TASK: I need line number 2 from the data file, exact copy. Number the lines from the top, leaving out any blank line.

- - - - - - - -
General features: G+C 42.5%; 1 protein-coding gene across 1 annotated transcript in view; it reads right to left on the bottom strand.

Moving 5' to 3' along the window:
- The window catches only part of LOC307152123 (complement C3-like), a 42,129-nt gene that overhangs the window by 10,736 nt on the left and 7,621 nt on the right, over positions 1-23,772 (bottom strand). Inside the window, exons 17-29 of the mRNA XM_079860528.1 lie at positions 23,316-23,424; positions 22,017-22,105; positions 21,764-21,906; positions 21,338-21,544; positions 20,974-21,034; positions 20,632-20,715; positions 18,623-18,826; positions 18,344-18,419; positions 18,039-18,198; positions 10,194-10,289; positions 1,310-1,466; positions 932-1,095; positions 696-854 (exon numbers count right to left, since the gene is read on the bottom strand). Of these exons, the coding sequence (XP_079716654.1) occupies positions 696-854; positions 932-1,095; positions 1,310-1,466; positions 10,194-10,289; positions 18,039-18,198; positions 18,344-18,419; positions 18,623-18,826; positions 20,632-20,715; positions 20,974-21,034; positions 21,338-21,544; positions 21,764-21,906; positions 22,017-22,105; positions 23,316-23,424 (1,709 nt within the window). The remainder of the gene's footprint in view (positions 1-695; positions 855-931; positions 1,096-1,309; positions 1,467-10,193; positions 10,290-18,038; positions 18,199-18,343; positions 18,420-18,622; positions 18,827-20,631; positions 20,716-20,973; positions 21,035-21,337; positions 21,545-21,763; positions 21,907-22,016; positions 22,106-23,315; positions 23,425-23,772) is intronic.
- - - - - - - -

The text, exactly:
Moving 5' to 3' along the window: